The Hermeneutics Quiz
The progressive is not always progressive. Those who score 66 or more can be seen as leaning toward the progressive side, but the difference between at 66 and 92 is dramatic. Still, the progressive tends to see the Bible as historically shaped and culturally conditioned, and yet most still consider it the Word of God for today. Following a progressive hermeneutic, for the Word to speak in our day, one must interpret what the Bible said in its day and discern its pattern for revelation in order to apply it to our world. The strength, as with the moderate but even more so, is the challenge to examine what the Bible said in its day, and this means the progressives tend to be historians. But the problems for the progressives are predictable: Will the Bible's so-called "plain meaning" be given its due and authoritative force to challenge our world? Or will the Bible be swallowed by a quest to find modern analogies that sometimes minimize what the text clearly says?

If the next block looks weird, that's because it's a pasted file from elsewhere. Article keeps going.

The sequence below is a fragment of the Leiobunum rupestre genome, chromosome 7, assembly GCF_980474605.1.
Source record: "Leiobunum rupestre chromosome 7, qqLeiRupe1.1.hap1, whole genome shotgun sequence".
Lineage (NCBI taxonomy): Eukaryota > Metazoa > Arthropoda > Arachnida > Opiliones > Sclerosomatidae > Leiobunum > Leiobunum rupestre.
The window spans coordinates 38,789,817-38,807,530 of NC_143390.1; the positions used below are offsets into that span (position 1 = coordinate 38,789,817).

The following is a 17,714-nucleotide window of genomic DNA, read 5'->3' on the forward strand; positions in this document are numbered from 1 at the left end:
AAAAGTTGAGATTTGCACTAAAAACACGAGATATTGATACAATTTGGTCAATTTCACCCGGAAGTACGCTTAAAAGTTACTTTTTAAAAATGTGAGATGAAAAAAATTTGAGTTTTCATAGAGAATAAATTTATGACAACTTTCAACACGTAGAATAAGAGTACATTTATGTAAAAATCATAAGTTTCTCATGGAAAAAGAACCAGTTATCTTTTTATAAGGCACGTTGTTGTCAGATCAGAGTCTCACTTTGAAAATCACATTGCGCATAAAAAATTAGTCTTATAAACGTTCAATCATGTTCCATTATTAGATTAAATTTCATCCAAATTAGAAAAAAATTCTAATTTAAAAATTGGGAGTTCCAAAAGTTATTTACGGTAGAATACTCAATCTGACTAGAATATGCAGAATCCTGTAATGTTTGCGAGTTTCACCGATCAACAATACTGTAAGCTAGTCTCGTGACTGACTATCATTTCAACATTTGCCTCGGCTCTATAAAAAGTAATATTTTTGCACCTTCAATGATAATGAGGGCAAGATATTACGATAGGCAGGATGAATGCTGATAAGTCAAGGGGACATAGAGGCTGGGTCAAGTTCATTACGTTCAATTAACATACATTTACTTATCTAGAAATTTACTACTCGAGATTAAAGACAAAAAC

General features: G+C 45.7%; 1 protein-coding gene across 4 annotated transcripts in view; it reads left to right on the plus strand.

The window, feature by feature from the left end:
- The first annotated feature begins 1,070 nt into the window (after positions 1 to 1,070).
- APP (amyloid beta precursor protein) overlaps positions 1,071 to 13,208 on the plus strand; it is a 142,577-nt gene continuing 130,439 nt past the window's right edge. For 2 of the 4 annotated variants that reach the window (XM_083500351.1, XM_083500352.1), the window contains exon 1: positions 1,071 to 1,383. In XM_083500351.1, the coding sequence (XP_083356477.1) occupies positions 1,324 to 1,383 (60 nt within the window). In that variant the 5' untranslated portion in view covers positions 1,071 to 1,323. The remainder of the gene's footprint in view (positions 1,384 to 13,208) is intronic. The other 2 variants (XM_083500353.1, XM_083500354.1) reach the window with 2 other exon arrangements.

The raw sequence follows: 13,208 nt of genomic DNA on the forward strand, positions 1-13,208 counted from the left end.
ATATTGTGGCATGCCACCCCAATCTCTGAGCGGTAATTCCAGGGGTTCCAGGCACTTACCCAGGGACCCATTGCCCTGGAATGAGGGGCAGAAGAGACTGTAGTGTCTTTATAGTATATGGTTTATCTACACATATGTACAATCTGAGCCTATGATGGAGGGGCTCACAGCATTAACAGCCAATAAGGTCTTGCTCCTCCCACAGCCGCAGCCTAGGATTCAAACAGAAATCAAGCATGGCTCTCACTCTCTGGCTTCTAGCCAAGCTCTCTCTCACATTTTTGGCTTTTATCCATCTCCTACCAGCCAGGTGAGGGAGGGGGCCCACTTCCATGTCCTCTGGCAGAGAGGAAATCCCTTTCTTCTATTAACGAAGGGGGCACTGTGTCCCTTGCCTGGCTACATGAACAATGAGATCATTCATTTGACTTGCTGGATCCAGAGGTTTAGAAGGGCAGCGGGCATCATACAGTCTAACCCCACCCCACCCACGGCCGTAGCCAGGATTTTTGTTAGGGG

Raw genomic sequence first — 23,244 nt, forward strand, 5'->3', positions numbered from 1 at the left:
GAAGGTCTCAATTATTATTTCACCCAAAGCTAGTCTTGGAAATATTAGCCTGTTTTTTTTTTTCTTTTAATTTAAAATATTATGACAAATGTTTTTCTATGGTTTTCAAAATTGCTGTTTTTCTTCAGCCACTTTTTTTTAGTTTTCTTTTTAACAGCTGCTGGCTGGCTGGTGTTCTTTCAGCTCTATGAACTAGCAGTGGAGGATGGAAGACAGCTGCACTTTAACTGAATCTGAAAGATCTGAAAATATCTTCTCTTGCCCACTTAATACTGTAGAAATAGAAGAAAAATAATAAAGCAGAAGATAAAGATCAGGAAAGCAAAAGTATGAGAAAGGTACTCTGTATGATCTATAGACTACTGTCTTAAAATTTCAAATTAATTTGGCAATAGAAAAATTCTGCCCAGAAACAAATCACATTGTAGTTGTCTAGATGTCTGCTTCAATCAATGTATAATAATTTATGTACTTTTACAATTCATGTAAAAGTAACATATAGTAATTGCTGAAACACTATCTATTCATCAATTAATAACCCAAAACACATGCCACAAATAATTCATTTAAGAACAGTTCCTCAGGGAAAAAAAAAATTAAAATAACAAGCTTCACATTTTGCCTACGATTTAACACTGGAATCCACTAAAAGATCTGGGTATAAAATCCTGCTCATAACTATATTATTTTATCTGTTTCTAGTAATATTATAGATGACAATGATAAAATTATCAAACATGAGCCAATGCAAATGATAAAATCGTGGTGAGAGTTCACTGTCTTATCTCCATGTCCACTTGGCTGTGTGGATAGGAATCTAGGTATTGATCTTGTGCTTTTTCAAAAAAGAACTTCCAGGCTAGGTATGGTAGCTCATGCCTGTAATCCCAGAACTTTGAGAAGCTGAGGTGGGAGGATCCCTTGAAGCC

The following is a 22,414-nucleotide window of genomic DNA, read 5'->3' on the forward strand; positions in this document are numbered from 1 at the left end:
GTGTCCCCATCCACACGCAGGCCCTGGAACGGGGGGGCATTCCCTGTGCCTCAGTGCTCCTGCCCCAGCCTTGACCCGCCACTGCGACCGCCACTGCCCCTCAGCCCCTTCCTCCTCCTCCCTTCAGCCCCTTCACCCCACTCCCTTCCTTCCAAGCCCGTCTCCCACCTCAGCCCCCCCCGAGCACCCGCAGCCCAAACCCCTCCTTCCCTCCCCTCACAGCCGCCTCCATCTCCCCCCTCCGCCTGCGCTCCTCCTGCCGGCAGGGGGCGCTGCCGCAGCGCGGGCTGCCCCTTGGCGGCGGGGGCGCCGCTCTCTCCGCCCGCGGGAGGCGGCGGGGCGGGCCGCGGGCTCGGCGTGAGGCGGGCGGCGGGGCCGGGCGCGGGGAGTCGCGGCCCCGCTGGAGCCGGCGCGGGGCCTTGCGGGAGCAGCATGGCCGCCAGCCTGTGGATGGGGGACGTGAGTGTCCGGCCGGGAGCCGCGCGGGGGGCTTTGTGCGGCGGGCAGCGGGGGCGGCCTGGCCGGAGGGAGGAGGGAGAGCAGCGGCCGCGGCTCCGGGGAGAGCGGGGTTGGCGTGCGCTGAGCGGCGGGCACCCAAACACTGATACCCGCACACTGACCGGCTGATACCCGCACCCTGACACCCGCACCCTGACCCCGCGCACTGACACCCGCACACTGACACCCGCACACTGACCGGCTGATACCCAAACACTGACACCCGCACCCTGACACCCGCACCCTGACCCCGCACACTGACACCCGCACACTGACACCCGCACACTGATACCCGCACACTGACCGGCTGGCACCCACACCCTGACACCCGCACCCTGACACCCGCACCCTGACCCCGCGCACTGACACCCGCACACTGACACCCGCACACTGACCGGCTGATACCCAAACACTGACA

Wherever you land on this scale, it is my hope we all will engage the seriousness of how we read the Bible—and don't read the Bible.
Scot McKnight is professor of religious studies at North Park University in Chicago and the author of the upcoming book, The Blue Parakeet: Rethinking How You Read the Bible (Zondervan, 2008).
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